The demo takes advantage of hardware sprites: the first 2 sprites are used to display a skull. The skull movements coordinates are always precalculated and stored at TABX and TABY address. In the single playfile mode version only TABX is used since the sprite must say always at the top of the screen. In the dual playfield mode he skull follows a sinusoidal path with f(x) = 80sin((1/-45.8599)x)+130. The dual playfield mode features also a background starfield, this is achieved recycling 127 times the third sprite register which contains only one bit set.The stars are gathered together into 3 groups, each one is characterized by a different speed: low, medium and high.
From version 1.5 there's also a checkboard taking the scene on the background of the demo, it appears after that the banner has reached the top 10 times. The checkboard is stored on even bitplanes (playfield 2) in this way:
- bitplane 2 : set to zero
- bitplane 4 : contains the check.iff (2 colors raw version)
- bitplane 6 : filled with 0 for the first 128 rows and with 1 for the second 128 rows, this is required to show transparency on the top half of the screen and to show the checkboard without transparency on the bottom half.
The checkboard effect is then achieved in copperlist using the wait instruction: then the raster position reaches some pre-calculated vertical position, the colors are swapped. In order to achieve the movement effect we change the wait instructions on the copperlist, the new values are stored in the BufHL buffer.
BufHL is a preallocated 64*26 memory portion and it is initialized by the initCheckerH routine. Each time MovChecker routine is excuted, it searches the new wait values within BufHL according to posChecker which contains the current position of the checkboard.
The MovChecker routine is also responsible for color swapping when the 64 times cycles has ended, colors are stored in the CheckerColTab buffer.
The checkboard move instructions on this demo are a modified version of an old CBC cracktro of the game "Heroes of the Lance" written by Freddy (a Frenchman asm programmer who apparently lives near Versailles). The vertical checkboard was drawn by Dr. Procton.
At the very beginning of the demo, the crowman and the banner fade from black to theirs real colors in 16 phases, each phase is executed every 7 frames.
Each component of the RGB color is divided by 16 and multiplied by a counter from zero (black) to 16 (full original color). The fade in colors involved are from color 1 to 7 (first playfield) and from 9 to 15 (second playfield).
The fade in effect are calculated by FadeInBitplane1 and FadeInBitplane2 routines.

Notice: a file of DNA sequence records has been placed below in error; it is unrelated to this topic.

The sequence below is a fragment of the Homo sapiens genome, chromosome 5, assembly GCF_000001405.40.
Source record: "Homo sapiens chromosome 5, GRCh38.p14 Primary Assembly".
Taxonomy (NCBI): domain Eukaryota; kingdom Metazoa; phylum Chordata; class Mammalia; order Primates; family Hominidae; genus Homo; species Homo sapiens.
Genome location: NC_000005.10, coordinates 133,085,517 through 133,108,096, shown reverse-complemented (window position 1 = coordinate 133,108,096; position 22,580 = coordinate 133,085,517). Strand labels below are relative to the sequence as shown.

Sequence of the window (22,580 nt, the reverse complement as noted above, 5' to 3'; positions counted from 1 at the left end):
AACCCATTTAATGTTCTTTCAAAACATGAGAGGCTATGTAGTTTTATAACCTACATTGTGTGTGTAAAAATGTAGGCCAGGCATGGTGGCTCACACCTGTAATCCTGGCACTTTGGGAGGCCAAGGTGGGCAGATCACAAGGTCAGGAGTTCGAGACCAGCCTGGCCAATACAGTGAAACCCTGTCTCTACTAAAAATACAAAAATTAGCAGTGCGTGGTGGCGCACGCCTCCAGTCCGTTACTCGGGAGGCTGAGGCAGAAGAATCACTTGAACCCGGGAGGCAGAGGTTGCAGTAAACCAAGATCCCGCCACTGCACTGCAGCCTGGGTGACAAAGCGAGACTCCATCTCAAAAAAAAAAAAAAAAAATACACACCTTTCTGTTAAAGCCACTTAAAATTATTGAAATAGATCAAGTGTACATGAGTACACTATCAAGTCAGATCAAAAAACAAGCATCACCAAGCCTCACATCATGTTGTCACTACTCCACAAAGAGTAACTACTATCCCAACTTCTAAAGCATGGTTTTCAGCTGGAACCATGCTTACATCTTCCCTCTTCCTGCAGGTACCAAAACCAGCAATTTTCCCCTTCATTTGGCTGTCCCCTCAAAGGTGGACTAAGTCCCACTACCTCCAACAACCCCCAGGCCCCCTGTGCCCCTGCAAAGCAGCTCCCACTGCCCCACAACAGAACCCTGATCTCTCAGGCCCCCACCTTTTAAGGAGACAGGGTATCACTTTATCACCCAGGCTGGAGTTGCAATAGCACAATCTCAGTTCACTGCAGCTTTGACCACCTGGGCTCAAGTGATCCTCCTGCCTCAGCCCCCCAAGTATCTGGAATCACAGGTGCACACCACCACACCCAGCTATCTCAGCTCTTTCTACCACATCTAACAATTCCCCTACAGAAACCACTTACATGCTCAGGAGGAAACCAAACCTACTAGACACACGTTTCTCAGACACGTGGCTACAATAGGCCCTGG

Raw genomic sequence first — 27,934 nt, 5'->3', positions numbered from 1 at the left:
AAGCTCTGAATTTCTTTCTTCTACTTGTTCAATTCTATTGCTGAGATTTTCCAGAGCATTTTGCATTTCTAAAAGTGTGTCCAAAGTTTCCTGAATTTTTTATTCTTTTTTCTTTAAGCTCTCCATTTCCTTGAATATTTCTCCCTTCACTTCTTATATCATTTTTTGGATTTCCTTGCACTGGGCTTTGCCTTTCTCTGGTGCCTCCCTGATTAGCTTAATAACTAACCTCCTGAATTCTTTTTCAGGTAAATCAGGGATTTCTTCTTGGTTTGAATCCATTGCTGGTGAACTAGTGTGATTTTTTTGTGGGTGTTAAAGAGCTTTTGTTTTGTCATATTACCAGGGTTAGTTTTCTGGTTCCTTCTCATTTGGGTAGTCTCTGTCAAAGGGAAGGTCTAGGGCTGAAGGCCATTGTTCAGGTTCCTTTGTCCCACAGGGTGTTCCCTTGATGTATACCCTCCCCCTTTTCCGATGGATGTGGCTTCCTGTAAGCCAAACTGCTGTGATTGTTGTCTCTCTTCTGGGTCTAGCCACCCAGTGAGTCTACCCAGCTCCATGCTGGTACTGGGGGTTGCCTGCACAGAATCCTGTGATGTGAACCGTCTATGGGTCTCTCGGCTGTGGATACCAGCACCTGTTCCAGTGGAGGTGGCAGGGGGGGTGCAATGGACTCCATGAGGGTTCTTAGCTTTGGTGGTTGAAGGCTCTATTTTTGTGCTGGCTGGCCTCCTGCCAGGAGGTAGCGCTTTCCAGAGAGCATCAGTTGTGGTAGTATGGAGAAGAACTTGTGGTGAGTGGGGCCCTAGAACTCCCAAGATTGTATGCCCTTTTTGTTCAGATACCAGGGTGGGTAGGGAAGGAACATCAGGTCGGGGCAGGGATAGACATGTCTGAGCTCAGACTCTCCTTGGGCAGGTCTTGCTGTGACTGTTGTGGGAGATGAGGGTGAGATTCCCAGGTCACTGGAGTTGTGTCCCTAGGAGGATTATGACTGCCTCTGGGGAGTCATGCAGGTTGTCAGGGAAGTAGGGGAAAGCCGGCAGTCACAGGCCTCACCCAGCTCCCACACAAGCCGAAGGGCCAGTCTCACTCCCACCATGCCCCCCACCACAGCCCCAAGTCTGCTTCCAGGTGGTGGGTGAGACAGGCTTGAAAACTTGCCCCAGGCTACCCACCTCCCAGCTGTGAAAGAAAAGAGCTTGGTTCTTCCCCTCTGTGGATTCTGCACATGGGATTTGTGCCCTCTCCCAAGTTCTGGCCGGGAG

The demo ends with a credit scene, nothing complicated here, dual playfield is always ON, on the background there is an image of a crow, on the foreground some text copied from memory to the front playfield.
The pointer of the playfield is always increased giving the illusion of text crolling towards the top of the screen.
Adf version with splash screen
The dual playfield version of this demo is released in adf version, ready to be written into a regular DD floppy disk. The adf version displays an additional splash screen while loading the demo to entertain the audience. The splash screen shows the image of a bloody 1.3 Workbench screen with some funny text on it.
Assets and code
All the assets (art pictures and music) provided with this demo are stored under the directory asset and were created by Stefano Briccolani. The assembly code, written by me, is strongly inspired from the Ramjam italian course freely downloadable at http://corsodiassembler.ramjam.it/
How to run the demo
There are a lot of ways to run this demo:
- Open the_crows.s (or the_crows_dual_pf) for the dual playfield version) in your devpac assembler and assemble/run it.
- Run directly the_crows (or the_crows_dual_pf) executable file from your workbench double clicking on it.
- Write directly the adf files that you find under https://github.com/Ozzyboshi/AmigaDemo_the_crows/releases on a real or emulated floppy disk and boot from it.
The demo has been written and tested on a real Amiga 600 with 2Mb of Chip ram and 2Mb of PCMCIA Fast ram but It really should work on all classic Amigas.
Additional tests were made on a Aca500+ mounted on a real A500+ with kickstart 3.1 and 1.3 , no problems were found with this configurations either.
Despite the simplicity of this demo, It can be useful for learning puroposes and as a base code for a much complex one. I am planning to add more features, probably some blood dropping from the skull's mouth or something similar.This will probably require more complex blittering techniques.